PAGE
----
The new building sparked immediate interest such that the waiting list grew to nearly 50 in early 1983. The problem was that the turnover rate was very low, only one in the first year. In the period 1982 to 1988 there were only 12 “move-outs”.
In the 1990s, the responsibility for public housing was transferred from the Province of Ontario to the Regional Municipality of Ottawa Carleton. Then with the formation of the amalgamated City of Ottawa in 2000, the responsibilities of the Township of Rideau were assumed by the new City of Ottawa administration. Hyfield was given the option of being absorbed completely into the City Housing administration or establishing an independent entity. It was decided to form Rideau Non-Profit Housing Incorporated as an independent non-profit corporation to own and operate Hyfield. In spite of the independence, Hyfield would be eligible for operating subsidies under the Housing authority. An agreement was signed with the City in 2002 to run until 2017.
Over the years a number of improvements have been made. A greenhouse was attached to the common room to provide an area for growing house plants. One common room was adapted to provide space for a hair-dresser. The Kiwanis Club of Manotick refurnished the common room with high quality tables and chairs; the room was thereafter called the Kiwanis Room. This is the venue for a monthly bingo for residents sponsored by Kiwanis. This room is in regular use for exercise classes, a quilting get-together, card games and meetings. This room is equipped with two computers and a large screen TV for the use of residents. A weekly OC Transpo shopping bus picks up residents at the main entrance. Park benches were installed along the pathway to the Mews. Security cameras were installed to monitor the entrance. A no-smoking clause was added to leases. An elevator was installed to better serve second floor residents.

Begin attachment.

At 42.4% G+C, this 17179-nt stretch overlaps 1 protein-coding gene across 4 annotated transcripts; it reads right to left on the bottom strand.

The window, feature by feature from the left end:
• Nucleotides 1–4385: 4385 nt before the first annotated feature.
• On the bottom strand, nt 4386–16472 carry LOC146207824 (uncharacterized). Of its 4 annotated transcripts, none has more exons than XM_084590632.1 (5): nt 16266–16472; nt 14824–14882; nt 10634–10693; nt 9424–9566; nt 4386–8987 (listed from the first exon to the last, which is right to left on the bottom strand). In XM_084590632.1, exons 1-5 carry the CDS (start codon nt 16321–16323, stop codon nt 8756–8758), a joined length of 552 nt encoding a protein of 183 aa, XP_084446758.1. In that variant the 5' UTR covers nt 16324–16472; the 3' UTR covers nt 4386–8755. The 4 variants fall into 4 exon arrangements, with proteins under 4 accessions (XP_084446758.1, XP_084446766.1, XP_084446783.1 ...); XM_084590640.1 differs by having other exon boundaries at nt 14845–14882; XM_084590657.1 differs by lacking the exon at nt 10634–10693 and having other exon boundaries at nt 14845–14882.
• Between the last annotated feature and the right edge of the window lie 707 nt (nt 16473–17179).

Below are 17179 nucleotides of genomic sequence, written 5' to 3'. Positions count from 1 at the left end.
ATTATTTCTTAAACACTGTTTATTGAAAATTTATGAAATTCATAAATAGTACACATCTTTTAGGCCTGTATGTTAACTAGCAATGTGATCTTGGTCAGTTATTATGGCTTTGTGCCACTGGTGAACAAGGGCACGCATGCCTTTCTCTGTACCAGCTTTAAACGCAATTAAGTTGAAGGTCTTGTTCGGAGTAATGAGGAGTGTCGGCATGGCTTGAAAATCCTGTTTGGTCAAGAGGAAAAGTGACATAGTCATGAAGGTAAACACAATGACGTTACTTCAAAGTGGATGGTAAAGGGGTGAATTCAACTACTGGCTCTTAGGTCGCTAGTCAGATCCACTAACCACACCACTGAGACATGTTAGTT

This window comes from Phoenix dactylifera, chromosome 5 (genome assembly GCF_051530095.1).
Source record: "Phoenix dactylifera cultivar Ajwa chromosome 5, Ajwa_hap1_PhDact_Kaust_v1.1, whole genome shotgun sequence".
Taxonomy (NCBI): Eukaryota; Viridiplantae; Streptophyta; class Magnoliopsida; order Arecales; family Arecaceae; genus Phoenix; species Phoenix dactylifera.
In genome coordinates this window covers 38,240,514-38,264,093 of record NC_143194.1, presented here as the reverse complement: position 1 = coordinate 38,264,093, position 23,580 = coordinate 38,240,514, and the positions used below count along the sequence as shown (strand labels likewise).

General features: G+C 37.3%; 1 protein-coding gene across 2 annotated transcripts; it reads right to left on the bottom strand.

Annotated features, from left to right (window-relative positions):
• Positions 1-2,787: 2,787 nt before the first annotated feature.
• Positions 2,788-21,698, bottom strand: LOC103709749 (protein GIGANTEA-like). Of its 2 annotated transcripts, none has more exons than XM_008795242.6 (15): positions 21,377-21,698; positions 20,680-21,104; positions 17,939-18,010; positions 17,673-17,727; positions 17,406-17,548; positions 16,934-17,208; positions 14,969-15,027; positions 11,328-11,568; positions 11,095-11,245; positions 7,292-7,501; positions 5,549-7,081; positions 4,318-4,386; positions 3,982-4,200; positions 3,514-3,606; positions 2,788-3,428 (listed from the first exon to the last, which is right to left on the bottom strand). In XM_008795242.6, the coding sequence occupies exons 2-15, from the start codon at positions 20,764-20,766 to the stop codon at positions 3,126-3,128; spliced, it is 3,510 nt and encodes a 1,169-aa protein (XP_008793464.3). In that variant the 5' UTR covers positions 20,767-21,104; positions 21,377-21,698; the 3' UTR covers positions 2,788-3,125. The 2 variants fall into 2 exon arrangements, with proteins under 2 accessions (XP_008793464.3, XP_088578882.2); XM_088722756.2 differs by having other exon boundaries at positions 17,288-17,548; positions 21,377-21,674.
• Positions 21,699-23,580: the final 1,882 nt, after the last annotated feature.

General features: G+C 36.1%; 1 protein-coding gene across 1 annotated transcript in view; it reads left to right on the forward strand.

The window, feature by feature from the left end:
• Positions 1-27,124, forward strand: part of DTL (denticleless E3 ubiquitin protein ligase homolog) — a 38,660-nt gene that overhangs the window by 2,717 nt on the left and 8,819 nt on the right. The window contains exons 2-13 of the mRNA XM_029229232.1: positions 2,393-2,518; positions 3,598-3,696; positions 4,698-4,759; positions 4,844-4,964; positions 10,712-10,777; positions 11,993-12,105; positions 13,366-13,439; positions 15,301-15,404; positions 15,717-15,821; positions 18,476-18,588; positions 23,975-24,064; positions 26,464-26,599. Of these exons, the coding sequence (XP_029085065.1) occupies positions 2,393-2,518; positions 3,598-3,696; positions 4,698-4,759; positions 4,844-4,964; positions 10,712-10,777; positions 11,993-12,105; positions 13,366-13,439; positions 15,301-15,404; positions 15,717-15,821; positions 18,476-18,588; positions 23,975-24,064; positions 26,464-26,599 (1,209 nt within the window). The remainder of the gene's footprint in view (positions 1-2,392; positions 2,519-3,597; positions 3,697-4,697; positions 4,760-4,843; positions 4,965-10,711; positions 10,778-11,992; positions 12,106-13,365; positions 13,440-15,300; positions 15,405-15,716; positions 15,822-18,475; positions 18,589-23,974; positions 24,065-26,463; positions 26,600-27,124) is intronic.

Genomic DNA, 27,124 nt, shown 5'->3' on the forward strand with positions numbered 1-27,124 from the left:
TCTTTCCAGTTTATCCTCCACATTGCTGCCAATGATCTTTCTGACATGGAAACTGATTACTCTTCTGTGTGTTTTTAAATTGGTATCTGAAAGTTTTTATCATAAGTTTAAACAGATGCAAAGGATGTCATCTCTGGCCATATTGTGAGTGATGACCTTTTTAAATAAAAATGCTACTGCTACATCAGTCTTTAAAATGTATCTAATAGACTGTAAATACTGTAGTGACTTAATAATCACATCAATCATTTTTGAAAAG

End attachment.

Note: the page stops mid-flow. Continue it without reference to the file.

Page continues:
The quality of well water was an ongoing concern until a new well was drilled in mid-1990. The final resolution of water problems was achieved with the connection of Hyfield to the Ottawa-Carleton Regional Municipality system. Tile bed problems persisted, but back-up was developed through an agreement with Leimark Farms to install a new tile bed to serve part of the Mews Shopping area. Septic system problems were finally overcome with the connection of Manotick to the City of Ottawa sewer system in 2011.
Hot water had been furnished to all units by a central electrically-heated system. The system was ageing and electricity costs were rising. A new system was installed in 2007 using a gas-fired, on-demand hot water supply facility. This has led to more reliable supply at a considerably lower cost.
Hyfield apartments are fitted with electric baseboard heating. There was no provision in the design for air conditioning. Many residents requested window mounted air conditioners. It was agreed that residents would purchase their own units and hydro costs would be absorbed by Hyfield. Common areas also require heating. A central electrically-heated system provided air make-up and ventilation for common areas. With the steady increase in hydro rates in recent years, it was decided to investigate a more economical system. In 2011, a natural gas fired system was installed and enabled the addition of air conditioning of all common areas (hallways, corridors, the office and the several other common areas). The cost was nearly $80,000, but annual savings have amounted to $9,000 per year.